Dep.Min: G77 and China grouping proves its worth for countering hegemony of the North

Last week, I led the South African delegation to the Ministerial Meeting of the Group of 77 (G77) and China, which took place on the eve of the 15th Quadrennial Ministerial Conference of the United Nations Trade and Development Conference (Unctad).

The G77 and China, the largest grouping within the UN, was set up in 1962 to provide content to the aspirations of the historic Bandung Conference held in 1955, which was attended by leaders of newly independent African and Asian countries. The African National Congress (ANC) was also represented at this Conference by Moses Kotane and Maulvi Cachalia. Our late leader and the former ANC Secretary-General at the time, Oliver Tambo stated that “in the great Bandung Assembly our voice was heard, and Kotane spoke for the real aspirations of the South African people, as he had done for many years at home”.

The Bandung Conference provided impetus for the development of the core principles of global solidarity and cooperation that continue to underpin South-South cooperation while upholding basic tenets of mutual interest and respect for national sovereignty. It placed high importance on an independent trajectory for developing countries, aligned to their own aspirations and values, and not to be manipulated at the behest of major powers.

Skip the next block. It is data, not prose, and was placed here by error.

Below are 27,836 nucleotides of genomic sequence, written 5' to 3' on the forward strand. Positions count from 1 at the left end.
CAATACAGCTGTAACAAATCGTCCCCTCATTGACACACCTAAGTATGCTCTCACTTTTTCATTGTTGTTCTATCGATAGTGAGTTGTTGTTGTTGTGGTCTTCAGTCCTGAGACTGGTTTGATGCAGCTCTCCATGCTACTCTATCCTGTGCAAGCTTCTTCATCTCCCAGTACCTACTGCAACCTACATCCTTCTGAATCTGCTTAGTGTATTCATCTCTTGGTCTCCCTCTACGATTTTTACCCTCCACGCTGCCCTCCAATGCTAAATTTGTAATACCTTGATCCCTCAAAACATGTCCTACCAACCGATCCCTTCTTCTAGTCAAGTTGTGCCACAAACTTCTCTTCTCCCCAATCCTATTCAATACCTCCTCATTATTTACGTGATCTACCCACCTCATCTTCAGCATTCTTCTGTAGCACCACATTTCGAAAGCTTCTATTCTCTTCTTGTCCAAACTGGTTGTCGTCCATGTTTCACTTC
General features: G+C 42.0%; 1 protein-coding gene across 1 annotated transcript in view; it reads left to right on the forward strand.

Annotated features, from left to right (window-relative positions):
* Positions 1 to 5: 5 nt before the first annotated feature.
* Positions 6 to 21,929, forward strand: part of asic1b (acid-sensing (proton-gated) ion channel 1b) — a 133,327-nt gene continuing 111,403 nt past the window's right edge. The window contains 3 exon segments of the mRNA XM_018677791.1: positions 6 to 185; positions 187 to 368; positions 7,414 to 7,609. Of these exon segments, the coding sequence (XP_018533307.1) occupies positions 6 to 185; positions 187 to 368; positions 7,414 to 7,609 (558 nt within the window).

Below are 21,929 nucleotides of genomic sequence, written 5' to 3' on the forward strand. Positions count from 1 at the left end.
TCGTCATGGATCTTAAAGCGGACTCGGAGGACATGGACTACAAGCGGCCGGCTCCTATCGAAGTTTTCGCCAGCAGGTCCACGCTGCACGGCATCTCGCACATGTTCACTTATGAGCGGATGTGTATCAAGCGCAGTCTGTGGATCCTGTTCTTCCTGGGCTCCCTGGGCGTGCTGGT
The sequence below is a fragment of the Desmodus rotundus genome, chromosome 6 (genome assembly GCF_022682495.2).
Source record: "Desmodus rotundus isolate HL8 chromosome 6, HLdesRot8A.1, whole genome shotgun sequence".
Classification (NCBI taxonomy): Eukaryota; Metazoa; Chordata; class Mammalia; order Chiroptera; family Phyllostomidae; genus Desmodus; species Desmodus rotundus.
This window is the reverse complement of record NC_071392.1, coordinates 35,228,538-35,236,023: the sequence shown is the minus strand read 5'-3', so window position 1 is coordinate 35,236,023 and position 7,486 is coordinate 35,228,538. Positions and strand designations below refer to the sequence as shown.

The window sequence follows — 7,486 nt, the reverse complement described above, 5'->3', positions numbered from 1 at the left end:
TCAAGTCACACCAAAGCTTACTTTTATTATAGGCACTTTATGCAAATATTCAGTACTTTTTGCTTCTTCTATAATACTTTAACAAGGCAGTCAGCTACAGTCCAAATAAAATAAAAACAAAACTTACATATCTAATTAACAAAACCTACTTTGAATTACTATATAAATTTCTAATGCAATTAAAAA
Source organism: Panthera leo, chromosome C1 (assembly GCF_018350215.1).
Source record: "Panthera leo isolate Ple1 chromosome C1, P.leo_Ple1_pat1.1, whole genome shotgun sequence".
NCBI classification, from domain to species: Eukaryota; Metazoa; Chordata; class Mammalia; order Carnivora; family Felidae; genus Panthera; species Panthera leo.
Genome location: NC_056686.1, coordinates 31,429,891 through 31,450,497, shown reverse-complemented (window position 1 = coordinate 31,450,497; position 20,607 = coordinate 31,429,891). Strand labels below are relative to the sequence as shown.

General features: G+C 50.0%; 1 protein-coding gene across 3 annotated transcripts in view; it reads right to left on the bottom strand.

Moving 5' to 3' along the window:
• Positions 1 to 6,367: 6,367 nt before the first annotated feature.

By the 1960s, a larger number of new and developing states had joined the United Nations and voiced their discontent with the prevailing international economic and social system following earlier deliberations at the Bandung Conference. These countries delivered a joint statement at the 18th Session of the General Assembly in New York in November 1963 indicating that in order to reach basic agreement on a new international trade and development policy, the General Assembly of the UN should adopt concrete measures, inter alia, for the creation of conditions for the expansion of trade between countries at a similar level of development; progressive reduction and early elimination of all barriers and restrictions impeding the exports of the developing countries; and expansion of markets for exports of manufactured and semi-manufactured goods from the developing countries.

This was the prelude to the first Unctad meeting held in Geneva in 1964 which developed key elements of a new international economic order (NIEO) that include both sovereign equality and the right of self-determination, especially when it comes to sovereignty over natural resources; the need for a new commodity order; the restructuring of international trade as a means to improve developing countries’ terms of trade, such as by diversifying developing economies through industrialisation, integrating developing countries’ economies into regional free trade blocs; as well as the reform of the Bretton Woods system, which had benefited the leading states that had created it.